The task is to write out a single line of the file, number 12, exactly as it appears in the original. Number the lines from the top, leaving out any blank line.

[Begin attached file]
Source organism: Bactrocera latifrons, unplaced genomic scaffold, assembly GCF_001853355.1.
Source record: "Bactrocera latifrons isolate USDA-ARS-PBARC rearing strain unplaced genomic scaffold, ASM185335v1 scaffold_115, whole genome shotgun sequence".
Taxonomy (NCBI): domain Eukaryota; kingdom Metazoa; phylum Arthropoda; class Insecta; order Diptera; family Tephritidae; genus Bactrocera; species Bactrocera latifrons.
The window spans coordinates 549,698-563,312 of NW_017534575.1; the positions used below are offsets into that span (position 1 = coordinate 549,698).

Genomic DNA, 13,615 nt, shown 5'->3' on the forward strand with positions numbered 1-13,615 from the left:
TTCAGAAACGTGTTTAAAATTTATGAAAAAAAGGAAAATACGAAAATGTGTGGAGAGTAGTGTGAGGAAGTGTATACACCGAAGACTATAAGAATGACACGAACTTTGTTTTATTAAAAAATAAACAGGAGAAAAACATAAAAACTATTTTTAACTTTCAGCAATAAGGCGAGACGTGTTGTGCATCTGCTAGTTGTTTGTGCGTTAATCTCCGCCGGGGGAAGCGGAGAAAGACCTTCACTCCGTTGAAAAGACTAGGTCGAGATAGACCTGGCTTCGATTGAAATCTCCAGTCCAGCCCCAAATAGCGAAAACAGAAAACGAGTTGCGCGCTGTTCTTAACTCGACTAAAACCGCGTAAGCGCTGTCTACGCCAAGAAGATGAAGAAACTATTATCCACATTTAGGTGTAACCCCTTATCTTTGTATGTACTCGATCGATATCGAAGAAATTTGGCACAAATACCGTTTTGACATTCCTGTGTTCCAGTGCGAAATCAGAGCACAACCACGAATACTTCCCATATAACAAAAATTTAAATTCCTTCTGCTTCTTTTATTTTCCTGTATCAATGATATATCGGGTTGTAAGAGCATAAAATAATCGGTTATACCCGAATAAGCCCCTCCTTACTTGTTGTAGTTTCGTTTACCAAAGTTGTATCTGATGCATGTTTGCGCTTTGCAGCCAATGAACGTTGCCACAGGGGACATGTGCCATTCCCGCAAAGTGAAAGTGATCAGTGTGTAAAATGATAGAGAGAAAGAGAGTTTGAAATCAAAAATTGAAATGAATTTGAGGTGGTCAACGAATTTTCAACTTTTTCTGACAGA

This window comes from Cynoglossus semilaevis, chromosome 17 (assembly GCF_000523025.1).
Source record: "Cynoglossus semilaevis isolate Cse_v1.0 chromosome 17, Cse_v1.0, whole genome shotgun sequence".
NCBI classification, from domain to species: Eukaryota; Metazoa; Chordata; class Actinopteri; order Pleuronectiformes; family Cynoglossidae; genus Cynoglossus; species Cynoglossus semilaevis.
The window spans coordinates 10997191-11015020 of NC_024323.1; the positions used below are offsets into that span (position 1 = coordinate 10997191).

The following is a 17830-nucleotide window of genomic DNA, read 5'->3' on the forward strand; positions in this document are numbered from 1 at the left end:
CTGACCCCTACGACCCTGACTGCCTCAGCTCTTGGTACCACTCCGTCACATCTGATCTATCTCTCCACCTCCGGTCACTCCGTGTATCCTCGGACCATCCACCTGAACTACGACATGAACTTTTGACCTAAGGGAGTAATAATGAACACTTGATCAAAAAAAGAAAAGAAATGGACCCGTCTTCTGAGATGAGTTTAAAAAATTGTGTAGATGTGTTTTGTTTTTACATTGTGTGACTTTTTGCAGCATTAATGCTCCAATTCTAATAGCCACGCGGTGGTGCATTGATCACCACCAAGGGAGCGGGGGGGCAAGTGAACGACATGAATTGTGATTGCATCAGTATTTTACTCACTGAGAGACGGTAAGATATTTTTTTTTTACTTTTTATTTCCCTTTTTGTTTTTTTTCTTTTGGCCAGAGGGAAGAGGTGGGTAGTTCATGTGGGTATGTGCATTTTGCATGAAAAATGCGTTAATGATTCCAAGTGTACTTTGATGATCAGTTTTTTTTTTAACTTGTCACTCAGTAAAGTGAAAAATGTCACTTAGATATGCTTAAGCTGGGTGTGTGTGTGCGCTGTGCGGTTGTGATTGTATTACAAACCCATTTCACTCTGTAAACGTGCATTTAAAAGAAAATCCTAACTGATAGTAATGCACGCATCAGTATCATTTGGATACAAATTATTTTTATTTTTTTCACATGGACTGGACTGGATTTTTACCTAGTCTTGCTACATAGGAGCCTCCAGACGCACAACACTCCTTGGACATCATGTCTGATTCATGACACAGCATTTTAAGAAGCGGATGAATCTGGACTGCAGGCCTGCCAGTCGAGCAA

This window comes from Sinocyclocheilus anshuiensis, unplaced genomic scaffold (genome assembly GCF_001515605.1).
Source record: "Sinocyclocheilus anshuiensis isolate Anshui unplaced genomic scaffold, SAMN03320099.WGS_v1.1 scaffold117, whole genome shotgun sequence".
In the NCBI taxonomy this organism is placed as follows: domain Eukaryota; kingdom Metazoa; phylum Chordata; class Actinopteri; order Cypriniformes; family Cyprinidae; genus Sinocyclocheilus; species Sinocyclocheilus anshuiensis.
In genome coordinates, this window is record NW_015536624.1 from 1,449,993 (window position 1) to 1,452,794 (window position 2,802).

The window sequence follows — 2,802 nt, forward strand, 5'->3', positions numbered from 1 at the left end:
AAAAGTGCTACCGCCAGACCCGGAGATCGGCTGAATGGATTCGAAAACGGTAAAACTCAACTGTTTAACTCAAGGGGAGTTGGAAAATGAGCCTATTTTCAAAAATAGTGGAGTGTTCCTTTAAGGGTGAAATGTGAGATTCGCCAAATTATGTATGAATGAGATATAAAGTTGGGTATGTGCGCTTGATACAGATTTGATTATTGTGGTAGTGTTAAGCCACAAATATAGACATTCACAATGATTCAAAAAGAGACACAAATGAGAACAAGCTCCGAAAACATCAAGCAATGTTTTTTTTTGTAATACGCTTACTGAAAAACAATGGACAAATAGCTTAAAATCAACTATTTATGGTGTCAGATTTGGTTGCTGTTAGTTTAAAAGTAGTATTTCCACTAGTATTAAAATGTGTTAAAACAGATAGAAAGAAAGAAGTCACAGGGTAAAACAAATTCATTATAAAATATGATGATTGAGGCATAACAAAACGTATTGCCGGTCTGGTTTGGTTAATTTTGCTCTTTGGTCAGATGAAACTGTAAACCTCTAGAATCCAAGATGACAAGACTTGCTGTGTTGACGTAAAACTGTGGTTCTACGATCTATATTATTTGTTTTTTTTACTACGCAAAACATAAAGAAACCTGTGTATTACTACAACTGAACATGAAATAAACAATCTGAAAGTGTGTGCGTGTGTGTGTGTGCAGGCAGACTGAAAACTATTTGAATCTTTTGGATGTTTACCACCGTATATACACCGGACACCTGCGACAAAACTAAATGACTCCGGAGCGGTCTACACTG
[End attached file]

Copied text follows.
CTGACCCCTACGACCCTGACTGCCTCAGCTCTTGGTACCACTCCGTCACATCTGATCTATCTCTCCACCTCCGGTCACTCCGTGTATCCTCGGACCATCCACCTGAACTACGACATGAACTTTTGACCTAAGGGAGTAATAATGAACACTTGATCAAAAAAAGAAAAGAAATGGACCCGTCTTCTGAGATGAGTTTAAAAAATTGTGTAGATGTGTTTTGTTTTTACATTGTGTGACTTTTTGCAGCATTAATGCTCCAATTCTAATAGCCACGCGGTGGTGCATTGATCACCACCAAGGGAGCGGGGGGGCAAGTGAACGACATGAATTGTGATTGCATCAGTATTTTACTCACTGAGAGACGGTAAGATATTTTTTTTTTACTTTTTATTTCCCTTTTTGTTTTTTTTCTTTTGGCCAGAGGGAAGAGGTGGGTAGTTCATGTGGGTATGTGCATTTTGCATGAAAAATGCGTTAATGATTCCAAGTGTACTTTGATGATCAGTTTTTTTTTTAACTTGTCACTCAGTAAAGTGAAAAATGTCACTTAGATATGCTTAAGCTGGGTGTGTGTGTGCGCTGTGCGGTTGTGATTGTATTACAAACCCATTTCACTCTGTAAACGTGCATTTAAAAGAAAATCCTAACTGATAGTAATGCACGCATCAGTATCATTTGGATACAAATTATTTTTATTTTTTTCACATGGACTGGACTGGATTTTTACCTAGTCTTGCTACATAGGAGCCTCCAGACGCACAACACTCCTTGGACATCATGTCTGATTCATGACACAGCATTTTAAGAAGCGGATGAATCTGGACTGCAGGCCTGCCAGTCGAGCAA